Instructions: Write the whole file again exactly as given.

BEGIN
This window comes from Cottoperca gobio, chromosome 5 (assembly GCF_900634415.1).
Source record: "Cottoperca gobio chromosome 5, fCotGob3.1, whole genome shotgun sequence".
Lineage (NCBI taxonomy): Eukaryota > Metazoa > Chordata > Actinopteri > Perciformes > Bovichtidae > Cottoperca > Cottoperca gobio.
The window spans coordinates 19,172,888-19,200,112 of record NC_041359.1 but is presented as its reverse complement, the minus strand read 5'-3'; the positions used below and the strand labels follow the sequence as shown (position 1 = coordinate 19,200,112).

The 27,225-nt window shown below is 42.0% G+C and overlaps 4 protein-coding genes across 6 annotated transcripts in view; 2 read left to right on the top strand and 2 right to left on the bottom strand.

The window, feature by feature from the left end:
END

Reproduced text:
This window comes from Cottoperca gobio, chromosome 5 (assembly GCF_900634415.1).
Source record: "Cottoperca gobio chromosome 5, fCotGob3.1, whole genome shotgun sequence".
Lineage (NCBI taxonomy): Eukaryota > Metazoa > Chordata > Actinopteri > Perciformes > Bovichtidae > Cottoperca > Cottoperca gobio.
The window spans coordinates 19,172,888-19,200,112 of record NC_041359.1 but is presented as its reverse complement, the minus strand read 5'-3'; the positions used below and the strand labels follow the sequence as shown (position 1 = coordinate 19,200,112).

The 27,225-nt window shown below is 42.0% G+C and overlaps 4 protein-coding genes across 6 annotated transcripts in view; 2 read left to right on the top strand and 2 right to left on the bottom strand.

The window, feature by feature from the left end: